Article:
Gender, Family, and New Styles of Fatherhood: Modernization and Globalization in Japan
Author: Atsuko Oyama
Pages: 466
Year: 2014
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Ikumen, meaning fathers with small children who are--or look like they are--actively involved in childrearing are a new phenomenon in contemporary Japan, despite the prevalent images of patriarchic and absent fatherhood. But why and how did yesterday's notorious company soldiers turn into today's ikumen? This dissertation interrogates this supposedly drastic shift in the view and the conduct of fatherhood as a cultural practice on historical, political economic, and linguistic grounds. Drawing on fieldwork, mass media, and historical analysis, I explore how new styles of fatherhood have been constructed and how they embody broader social issues of gender, class, and modernity and globalization. Gender roles in the modern family since the late nineteenth century have been strained, and ikumen will allegedly liberate both men and women to achieve the ideal of "work-life balance" in a "gender-equal society." Examination of various genres of language, from metapragmatic comments to the advertising of nursery items, however, suggests that the ideology of gender roles is naturalized and "male features" are appropriated to lead men into the "female" sphere of the home. I argue that this discourse represents the heteroglossic nature of language, and that our speech, influenced by accustomed thoughts, paradoxically strengthens that discourse despite our intentions. Ikumen are not only connected to concerns about gender, but also are predicated on Japan's historical and ongoing fantasy of modernity and globalization. From the label ikumen, to state and local campaigns for male participation in childcare, to the use of terms of address for parents, the idealized West and its monolithic images of stylish and active fatherhood and romantic couplehood are covertly exploited. As a whole, the ikumen movement ends up creating an "imagined community," in which "globalism" is believed to help one obtain a more authentic and global "self" through childrearing. I argue that the ikumen movement presents the perpetual but concealed power hierarchy of modernity, and that Japan and Japanese people docilely appropriate this historical truth, institutionalizing the counterhegemony as the new hegemony and as a form of cultural capital in the context of a disturbingly low birthrate and a sluggish economy.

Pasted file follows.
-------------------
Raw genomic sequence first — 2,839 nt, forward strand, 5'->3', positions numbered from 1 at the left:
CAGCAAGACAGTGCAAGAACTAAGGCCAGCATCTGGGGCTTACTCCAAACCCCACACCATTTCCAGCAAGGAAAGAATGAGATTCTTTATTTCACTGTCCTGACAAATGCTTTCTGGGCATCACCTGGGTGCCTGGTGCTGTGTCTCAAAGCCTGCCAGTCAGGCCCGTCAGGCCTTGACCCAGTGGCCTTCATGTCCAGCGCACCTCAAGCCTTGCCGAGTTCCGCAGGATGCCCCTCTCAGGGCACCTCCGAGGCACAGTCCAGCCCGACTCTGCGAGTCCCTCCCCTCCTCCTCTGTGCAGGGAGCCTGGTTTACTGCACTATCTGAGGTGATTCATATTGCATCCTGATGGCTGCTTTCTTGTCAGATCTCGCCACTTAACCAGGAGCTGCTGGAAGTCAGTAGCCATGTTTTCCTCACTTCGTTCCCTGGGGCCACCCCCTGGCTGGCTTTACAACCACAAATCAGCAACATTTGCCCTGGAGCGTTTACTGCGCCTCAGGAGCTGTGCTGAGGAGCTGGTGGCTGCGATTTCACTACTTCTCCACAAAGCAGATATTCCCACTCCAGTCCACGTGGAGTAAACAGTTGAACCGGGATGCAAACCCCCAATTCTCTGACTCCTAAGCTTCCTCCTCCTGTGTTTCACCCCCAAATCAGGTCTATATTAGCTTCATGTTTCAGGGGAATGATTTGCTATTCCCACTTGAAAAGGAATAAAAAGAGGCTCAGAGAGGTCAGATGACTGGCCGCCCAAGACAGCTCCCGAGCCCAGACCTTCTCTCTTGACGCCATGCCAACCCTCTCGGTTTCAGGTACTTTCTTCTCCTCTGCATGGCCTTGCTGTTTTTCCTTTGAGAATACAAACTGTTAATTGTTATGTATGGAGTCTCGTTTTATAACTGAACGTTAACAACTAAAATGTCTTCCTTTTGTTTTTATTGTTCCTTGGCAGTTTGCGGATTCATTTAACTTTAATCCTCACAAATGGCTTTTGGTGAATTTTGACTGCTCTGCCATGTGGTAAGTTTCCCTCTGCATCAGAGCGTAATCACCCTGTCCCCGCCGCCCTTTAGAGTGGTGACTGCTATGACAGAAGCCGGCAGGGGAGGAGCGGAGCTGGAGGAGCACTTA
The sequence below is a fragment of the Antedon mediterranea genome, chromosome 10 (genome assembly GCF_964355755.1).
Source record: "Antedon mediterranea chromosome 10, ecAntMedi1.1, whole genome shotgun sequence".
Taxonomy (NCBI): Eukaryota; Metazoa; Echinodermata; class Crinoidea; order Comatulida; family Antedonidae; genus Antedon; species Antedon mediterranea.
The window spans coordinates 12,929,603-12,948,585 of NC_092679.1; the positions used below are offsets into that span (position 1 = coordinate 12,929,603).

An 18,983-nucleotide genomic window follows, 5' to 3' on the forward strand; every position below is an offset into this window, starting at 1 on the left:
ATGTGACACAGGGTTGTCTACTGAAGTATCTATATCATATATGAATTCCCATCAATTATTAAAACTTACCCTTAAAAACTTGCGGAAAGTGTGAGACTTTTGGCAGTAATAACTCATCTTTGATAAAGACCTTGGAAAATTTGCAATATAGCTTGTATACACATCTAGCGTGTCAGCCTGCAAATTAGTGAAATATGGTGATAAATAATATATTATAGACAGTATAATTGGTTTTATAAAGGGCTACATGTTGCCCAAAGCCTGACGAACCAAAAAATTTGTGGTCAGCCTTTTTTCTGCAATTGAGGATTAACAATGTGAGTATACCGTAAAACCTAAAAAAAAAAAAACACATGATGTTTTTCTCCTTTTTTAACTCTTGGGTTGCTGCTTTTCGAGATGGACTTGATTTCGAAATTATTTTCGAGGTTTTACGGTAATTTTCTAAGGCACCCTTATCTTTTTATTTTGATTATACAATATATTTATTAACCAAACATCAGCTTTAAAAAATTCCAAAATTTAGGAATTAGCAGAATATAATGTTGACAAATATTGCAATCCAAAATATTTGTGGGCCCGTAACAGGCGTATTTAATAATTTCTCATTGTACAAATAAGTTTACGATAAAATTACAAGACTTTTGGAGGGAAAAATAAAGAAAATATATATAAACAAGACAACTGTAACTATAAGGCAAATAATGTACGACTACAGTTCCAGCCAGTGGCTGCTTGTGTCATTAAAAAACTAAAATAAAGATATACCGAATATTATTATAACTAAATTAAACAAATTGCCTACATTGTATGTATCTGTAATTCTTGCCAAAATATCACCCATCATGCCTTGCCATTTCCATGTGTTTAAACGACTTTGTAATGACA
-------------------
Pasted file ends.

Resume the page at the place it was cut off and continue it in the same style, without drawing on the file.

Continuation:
Bound by Love
Author: Laura Mattoon D’Amore
Publisher: Cambridge Scholars Publishing
ISBN: 1443831085
Pages: 220
Year: 2011-05-25
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What does it mean to be bound by love? Sometimes, the bonds of love supply bliss, and sometimes they demand sacrifice. Sometimes, experiencing love saves people, and sometimes it kills them. Being bound by love often engenders moral responsibility; in other cases, it enslaves and imprisons the soul. American mythologies—especially those presented in film and television—perpetuate love as the central narrative of one’s life; the search for a connection forged by love permeates every facet of human existence, from our desire to be accepted, or our longing to be needed, to our fury at being rejected. Sometimes love is the stuff of happiness, fulfilling in every regard. But there are also times when love makes us do things we should not do; sometimes it turns us into people we do not want to become. The commonality between love that satisfies and love that destroys is the bond between people who open themselves to the vulnerability of love. Examination of the theme of familial bonds in film and television explores how the process of forming and maintaining those bonds complicates, revises, and reproduces ideas about love. The chapters in this book explore how the nature of bonds and familial responsibility inform a popular cultural dialogue about the changing nature of the American family over the past sixty years.